W3C home > Mailing lists > Public > ietf-http-wg@w3.org > April to June 2010

RE: Clarification on use of Content-Location header

From: Houghton,Andrew <houghtoa@oclc.org>
Date: Fri, 14 May 2010 10:07:41 -0400
Message-ID: <6548F17059905B48B2A6F28CE3692BAA06F22C57@OAEXCH4SERVER.oa.oclc.org>
To: "Yves Lafon" <ylafon@w3.org>
Cc: <ietf-http-wg@w3.org>
A few clarifications.

In use case (2) I was using the word "proxy" loosely in the sense of gateway rather than an HTTP proxy, sorry for the confusion.

In use case (3) I guess the point I was trying to make was that section 14.14 makes a statement that has an implicit assumption: "Future requests MAY specify the Content-Location URI as the request-URI if the desire is to identify the source of that particular entity." The assumption in that statement is that the URI in the Content-Location header is dereferencable. For example, is a URN scheme URI, an info scheme URI or tag scheme URI allowed in a Content-Location header?  If so, then a user agent cannot make future requests since those URI schemes cannot be dereferenced. Perhaps additional clarification and guidance could be added to the standard.

Thanks for the information, Andy.

> -----Original Message-----
> From: Yves Lafon [mailto:ylafon@w3.org]
> Sent: Thursday, May 13, 2010 06:25 PM
> To: Houghton,Andrew
> Cc: ietf-http-wg@w3.org
> Subject: Re: Clarification on use of Content-Location header
> 
> On Thu, 13 May 2010, Houghton,Andrew wrote:
> 
> > The purpose of this message is twofold: 1) get feedback from the WG
> and
> > others, and 2) raise the issue for possible wording changes to RFC
> 2616,
> > section 14.14 Content-Location.
> >
> > The issue in question is the wording in RFC 2616, section 14.14
> > Content-Location. Some people in our organization interpret this
> section
> > to mean: "the Content-Location header signifies that content
> negotiation
> > has taken place and the user agent will expect that the provided URI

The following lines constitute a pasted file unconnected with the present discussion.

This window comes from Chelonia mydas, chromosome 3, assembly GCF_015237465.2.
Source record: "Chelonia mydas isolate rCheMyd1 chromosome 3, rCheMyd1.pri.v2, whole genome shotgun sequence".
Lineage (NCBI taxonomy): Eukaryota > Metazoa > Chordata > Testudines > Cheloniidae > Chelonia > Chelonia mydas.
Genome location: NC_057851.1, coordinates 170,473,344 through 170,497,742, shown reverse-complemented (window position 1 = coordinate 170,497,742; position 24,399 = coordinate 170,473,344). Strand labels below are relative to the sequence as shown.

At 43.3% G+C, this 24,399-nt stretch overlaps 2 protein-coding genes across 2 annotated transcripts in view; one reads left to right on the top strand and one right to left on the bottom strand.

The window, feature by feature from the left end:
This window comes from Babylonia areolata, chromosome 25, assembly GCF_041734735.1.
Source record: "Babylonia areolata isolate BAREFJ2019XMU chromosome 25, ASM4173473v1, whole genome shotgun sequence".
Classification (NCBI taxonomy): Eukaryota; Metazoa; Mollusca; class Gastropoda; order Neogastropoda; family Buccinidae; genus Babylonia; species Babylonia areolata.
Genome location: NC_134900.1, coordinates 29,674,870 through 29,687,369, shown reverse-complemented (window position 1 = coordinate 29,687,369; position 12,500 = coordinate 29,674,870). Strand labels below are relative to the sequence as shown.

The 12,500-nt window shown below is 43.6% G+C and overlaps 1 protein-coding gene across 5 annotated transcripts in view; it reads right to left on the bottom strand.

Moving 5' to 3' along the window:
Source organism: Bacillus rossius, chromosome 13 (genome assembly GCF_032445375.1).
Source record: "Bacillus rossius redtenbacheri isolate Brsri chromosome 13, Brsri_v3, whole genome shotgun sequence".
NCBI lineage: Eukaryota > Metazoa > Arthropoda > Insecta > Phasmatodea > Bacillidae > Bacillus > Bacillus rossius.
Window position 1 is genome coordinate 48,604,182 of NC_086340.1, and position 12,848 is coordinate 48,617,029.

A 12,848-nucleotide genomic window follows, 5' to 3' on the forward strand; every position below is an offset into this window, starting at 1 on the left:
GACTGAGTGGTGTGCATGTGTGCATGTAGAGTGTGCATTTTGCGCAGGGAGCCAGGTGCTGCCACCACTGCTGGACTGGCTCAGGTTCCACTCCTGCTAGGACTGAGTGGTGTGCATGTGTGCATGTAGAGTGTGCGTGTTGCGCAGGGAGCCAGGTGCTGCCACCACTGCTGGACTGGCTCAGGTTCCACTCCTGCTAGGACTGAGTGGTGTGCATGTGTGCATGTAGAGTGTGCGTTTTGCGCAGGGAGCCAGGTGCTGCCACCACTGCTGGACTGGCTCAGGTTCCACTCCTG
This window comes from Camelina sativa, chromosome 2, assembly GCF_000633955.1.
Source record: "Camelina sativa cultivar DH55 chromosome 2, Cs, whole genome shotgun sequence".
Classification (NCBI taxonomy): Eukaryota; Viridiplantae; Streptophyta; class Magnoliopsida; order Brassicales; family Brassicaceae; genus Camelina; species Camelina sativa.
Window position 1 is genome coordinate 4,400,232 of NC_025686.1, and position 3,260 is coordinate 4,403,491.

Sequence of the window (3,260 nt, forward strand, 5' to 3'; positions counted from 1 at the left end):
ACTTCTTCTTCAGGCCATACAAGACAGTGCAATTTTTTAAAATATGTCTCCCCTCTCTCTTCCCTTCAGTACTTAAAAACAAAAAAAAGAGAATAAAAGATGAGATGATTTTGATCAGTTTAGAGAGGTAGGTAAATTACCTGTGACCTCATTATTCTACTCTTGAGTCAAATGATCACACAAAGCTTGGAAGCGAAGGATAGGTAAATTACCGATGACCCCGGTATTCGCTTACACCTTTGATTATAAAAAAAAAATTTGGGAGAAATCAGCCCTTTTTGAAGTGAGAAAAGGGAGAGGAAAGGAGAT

> > will always get them to the resource returned in the entity of the
> > message." Other people in our organization interpret this section in
> a
> > broader context: "the Content-Location header establishes a
> relationship
> > between the requested URI and a URI of the resource returned in the
> > entity of the message." As you probably have guessed this debate is
> > having a paralyzing affect on our projects.
> >
> > The former camp (FC) believes that the Content-Location header can
> > *only* be used in the context of content negotiation.  The latter
> camp
> > (LC) believes that the Content-Location header can be used for other
> use
> > case scenarios besides content negotiation.  The issue of whether or
> not
> > the Content-Location header is exclusively used for content
> negotiation
> > has to do with the second sentence in section 14.14.
> 
> CL is not linked to conneg, for example see this:
> 
> GET /news/latest HTTP/1.1
> Host: www.example.com
> [..]
> 
> HTTP/1.1 200 OK
> Content-Type: text/html
> Content-Location: /news/newsitem-20100514.html
> 
> This is not conneg, and CL is giving useful extra information.
> 
> > From my perspective, after reading section 14.14, it seems to me that
> > the first sentence gives the scope of the header which does not
> appear
> > to be limited to content negotiation.  The second sentence seems to
> me
> > to give a specific use case where it is recommended that an
> implementer
> > provide a Content-Location header.  Consider the following use cases: